Entering the trenches.
In the trenches. Of course, during WW1 there was no “ceiling”, the walls were not reinforced with steel beams, and light was limited to one bulb about every 100 feet (imagine living – and trying to write letters home – in that constant semi-darkness and damp). Jess turned off the “modern” lights so that we could see what it was like.

Top: Looking down into a steep tunnel being dug below trench level.
Bottom: an old corroded air pump to deliver breathable air to the tunnellers and explosives handlers.

From Vimy Ridge Carl drove us to Cabaret-Rouge British Cemetery, the largest Commonwealth War Graves Commission cemetery in the Arras area, where more than 7,660 service en are buried or commemorated – over half of them unidentified.

Top left: all of the Commonwealth WW1 cemeteries have a memorial plinth engraved with the same words, chosen by Rudyard Kipling: “Their Name Liveth For Evermore”. Bottom left: just 2 of the Canadian graves, one unnamed, and the other identified.

In the case of Canadian soldiers, one of the challenges in identification was the use in the early years of the war of leather dog-tags with information written on them in ink. Canada had no standing army, and no experience with identification methods – those tags might have bern enough if the war really had been “over by Christmas” as originally predicted.

I felt very humbled laying a poppy at the former grave of an unknown Canadian soldier whose remains were removed on 25 May 2000 and now lie interred at the National War Monument in Ottawa.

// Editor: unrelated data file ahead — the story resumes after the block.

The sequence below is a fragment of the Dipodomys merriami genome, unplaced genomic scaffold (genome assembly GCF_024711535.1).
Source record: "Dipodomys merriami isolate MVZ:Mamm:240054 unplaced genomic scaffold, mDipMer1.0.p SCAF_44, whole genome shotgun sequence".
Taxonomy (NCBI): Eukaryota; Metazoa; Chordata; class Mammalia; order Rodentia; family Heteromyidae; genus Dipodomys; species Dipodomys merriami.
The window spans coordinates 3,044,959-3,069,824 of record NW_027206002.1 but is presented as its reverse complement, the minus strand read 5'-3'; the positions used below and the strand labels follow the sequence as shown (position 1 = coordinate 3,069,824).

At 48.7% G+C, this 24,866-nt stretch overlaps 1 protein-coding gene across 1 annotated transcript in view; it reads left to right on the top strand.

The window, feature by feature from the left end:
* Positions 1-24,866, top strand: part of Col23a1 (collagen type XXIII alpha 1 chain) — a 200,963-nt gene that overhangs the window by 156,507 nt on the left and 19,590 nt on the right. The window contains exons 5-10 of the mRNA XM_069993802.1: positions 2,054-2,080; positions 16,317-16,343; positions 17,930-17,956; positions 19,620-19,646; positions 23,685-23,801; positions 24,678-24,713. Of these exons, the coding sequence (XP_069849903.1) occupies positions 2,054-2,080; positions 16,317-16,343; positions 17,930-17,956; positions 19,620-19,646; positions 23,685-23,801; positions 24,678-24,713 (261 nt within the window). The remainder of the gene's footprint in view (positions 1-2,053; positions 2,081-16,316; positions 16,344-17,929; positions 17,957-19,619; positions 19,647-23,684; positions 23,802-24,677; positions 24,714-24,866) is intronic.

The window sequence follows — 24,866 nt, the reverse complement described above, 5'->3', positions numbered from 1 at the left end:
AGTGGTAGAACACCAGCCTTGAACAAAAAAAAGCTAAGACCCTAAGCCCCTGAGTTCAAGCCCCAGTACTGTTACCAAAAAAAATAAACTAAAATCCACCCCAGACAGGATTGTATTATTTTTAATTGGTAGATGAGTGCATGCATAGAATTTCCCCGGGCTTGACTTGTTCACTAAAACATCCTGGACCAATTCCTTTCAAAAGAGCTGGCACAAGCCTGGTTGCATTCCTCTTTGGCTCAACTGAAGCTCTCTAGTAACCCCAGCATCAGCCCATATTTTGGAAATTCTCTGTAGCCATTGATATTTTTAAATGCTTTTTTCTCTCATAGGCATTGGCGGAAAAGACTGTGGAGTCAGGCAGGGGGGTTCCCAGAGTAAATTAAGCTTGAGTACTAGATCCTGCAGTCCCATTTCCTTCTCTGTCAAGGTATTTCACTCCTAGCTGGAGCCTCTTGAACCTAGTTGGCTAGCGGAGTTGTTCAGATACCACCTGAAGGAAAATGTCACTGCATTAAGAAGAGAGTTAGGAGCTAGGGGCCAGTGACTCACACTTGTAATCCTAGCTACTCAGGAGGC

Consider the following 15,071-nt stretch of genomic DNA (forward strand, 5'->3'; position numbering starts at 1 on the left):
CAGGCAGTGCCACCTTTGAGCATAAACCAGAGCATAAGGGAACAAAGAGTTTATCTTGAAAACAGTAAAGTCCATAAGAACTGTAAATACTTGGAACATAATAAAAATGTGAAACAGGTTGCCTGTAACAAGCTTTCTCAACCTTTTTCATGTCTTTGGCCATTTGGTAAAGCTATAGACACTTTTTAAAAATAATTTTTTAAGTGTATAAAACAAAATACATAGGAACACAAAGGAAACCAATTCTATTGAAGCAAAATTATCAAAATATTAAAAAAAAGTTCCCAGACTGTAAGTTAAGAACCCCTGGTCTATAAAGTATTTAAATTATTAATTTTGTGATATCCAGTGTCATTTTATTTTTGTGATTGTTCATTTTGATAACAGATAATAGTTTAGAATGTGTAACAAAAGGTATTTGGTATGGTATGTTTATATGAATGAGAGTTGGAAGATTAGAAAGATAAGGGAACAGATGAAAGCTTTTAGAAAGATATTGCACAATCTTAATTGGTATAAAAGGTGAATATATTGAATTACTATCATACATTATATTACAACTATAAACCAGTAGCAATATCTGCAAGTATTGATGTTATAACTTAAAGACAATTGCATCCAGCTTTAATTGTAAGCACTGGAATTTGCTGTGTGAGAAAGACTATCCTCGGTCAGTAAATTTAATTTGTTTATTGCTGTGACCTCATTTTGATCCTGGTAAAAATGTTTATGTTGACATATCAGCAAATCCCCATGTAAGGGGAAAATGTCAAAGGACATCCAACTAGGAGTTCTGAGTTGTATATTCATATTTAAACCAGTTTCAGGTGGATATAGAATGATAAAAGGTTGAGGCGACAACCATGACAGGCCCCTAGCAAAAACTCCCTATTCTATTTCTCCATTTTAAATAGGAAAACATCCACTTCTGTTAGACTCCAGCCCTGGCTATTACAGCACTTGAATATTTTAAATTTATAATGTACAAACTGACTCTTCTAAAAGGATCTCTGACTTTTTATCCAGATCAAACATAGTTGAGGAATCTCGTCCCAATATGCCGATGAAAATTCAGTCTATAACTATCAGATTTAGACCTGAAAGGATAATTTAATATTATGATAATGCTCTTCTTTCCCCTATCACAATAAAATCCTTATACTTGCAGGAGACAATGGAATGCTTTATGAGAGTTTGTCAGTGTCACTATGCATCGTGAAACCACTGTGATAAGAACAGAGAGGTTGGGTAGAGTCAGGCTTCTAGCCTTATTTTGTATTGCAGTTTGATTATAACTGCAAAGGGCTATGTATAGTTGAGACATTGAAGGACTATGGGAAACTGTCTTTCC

We were fortunate to drive past the Vimy Memorial again just at sunset, to see how the white stone turns pink as daylight fades.

The Canadian monument at Vimy Ridge is featured on the reverse of the Canadian $20 bill. Ted’s photo (top) shows the monument at sunset.

We had one last stop to make, for the playing of The Last Post at Menin Gate, where the names of over 55,000 Commonwealth soldiers whose bodies were never found, including 6,983 Canadians, are engraved.

The Gate is located on the Menin Road, where over the course of the war 100s of thousands of troops walked when returning to the field after leave in Ieper (the Flemish spelling of Ypres), so it seemed an appropriate place to commemorate so many when Britain was deciding on a memorial location.

We will be back here tomorrow, but in daylight.

After Ieper was completely destroyed, and the town evacuated, only 2 priests and the Ieper Fire Brigade remained behind. Beginning in 1926, and continuing every night since then (with the exception of during WWII), The Last Post is played under the gate at 8 p.m. by a member of the current Fire Brigade.

It was a long and intense day, especially with our morning tour of Bruges, but we wouldn’t have foregone a single moment.